South-African born novelist Cartwright (Lion Heart, 2014, etc.) casts a sardonic eye on a London expat who’s trying to uncover, if not openly parade, his Afrikaner heritage.
For most of his adult life, Frank McAllister, Oxford-educated child of a liberal South African journalist, has succeeded wonderfully in keeping apartheid’s history at bay by adopting an English identity. A canny investor, he’s acquired an art collection and horses and a few good friends who are gamely paddling against the “onrushing middle years.” His one foothold in South Africa is a beach house nestled on the Cape Town coast where he can escape dreary London winters and his ex-wife’s bizarre demands. He’s relishing the chance to share this paradise with his new love, Nellie—a Scandinavian domestic goddess—and her mildly miscreant teenage son. Warming to the role of Kaapstad Prospero, Frank has planned nifty diversions for his guests. All the while, he strives to minimize their exposure to his not-distant-enough Afrikaner cousin, Jaco Retief. A once-promising snorkeler with extortionist tendencies, Jaco’s status dive in the “new” South Africa pricks at Frank’s conscience. Jaco’s presumption that “oom” (uncle) Frank and he are holdouts “up against” the current regime baffles and unnerves him. (At several points in the story, Jaco’s unfiltered rants whiz by—fast, highly comedic, loaded to kill like a psychopathic scuba fisherman’s spear gun—giving some urgency to Frank’s quandary over how to banish this badass kinsman for good.) Frank also wants to get on a fresh footing with his 21-year-old daughter, Lucinda, just out of rehab, who arrives on scene with a small black child whose parents’ whereabouts she promises to explain. Frank hopes she’ll open up on their planned trek to a few historical sites tied to his pioneering Boer ancestor Piet Retief. Retief’s infamous murder by a Zulu chief (re-created for Veldt tourists by live actors) doesn’t entirely match up with contemporary accounts, and Frank feels compelled to sort it all out. Shockingly, his born-again curiosity and engagement with a country and people he’s stood back from for so long expose him to a new “custom” he doesn’t see coming.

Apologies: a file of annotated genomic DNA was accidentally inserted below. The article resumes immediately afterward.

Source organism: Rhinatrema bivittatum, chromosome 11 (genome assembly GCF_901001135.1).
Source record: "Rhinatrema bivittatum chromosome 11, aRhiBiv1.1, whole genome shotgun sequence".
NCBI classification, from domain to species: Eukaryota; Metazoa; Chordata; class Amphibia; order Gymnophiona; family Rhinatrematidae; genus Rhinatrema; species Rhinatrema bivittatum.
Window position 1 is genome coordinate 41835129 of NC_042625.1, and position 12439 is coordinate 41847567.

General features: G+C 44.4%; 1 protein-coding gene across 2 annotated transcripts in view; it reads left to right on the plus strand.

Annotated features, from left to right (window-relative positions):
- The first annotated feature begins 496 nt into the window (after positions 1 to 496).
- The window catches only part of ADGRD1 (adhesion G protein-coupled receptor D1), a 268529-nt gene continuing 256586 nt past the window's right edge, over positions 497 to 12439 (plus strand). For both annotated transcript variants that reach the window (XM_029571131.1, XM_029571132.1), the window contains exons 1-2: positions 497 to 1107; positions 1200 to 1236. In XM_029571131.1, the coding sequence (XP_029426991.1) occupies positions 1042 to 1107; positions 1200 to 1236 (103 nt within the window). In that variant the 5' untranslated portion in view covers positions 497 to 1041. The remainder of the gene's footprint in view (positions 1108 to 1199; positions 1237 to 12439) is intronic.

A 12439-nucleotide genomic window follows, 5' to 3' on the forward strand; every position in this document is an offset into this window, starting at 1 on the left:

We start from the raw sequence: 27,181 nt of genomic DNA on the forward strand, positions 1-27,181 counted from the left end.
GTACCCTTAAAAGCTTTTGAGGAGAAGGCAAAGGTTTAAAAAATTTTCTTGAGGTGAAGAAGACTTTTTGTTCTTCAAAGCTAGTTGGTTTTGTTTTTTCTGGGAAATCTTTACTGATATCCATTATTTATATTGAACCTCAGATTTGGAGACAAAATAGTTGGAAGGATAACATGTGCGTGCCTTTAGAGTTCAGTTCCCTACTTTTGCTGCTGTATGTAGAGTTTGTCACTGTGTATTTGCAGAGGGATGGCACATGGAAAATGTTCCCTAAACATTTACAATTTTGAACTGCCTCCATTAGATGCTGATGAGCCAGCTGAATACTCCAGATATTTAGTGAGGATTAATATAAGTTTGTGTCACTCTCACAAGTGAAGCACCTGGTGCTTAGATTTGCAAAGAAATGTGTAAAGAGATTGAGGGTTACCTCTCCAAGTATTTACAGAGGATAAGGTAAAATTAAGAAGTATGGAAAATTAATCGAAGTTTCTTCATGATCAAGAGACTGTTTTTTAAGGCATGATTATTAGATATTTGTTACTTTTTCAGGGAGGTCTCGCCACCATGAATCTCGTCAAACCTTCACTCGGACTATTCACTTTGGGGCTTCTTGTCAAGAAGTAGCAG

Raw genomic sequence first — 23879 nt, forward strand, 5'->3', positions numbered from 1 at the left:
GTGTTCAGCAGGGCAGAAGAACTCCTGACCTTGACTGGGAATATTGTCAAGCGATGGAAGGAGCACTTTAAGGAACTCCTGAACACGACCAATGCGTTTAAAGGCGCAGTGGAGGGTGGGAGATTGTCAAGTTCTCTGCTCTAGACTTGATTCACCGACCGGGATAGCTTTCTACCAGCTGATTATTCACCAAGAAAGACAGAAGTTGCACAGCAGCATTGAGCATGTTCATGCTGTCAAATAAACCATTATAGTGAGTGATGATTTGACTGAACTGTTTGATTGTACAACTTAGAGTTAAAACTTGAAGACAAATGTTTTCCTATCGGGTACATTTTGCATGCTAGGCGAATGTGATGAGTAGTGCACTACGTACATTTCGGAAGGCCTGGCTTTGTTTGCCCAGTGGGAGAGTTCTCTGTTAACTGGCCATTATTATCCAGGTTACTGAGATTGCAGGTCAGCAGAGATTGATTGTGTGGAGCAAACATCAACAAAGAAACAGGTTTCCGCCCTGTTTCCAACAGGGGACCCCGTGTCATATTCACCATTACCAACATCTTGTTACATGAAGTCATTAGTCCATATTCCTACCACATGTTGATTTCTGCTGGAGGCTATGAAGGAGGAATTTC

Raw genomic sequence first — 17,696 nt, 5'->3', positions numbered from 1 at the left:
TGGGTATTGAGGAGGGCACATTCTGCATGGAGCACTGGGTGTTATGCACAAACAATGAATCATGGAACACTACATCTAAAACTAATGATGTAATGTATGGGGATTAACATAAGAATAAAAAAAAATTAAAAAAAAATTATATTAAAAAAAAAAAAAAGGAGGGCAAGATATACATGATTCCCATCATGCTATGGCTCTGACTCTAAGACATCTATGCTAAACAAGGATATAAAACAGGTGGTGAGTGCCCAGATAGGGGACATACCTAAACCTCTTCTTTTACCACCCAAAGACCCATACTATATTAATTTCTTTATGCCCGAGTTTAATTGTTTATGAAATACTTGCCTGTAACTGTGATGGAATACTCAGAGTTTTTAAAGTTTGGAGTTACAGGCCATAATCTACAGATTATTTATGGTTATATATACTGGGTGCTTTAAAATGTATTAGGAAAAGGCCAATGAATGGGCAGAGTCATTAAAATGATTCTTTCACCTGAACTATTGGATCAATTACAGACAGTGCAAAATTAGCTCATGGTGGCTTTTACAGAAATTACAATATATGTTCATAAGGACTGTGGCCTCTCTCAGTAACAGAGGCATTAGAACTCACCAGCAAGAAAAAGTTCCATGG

Evoking Coetzee’s Disgrace and Gordimer’s The House Gun, Cartwright brings new twists and a sure touch to his tragicomedy about a decent man’s rude awakening to shared history's capricious side. Caveat emptor, Ancestry.com.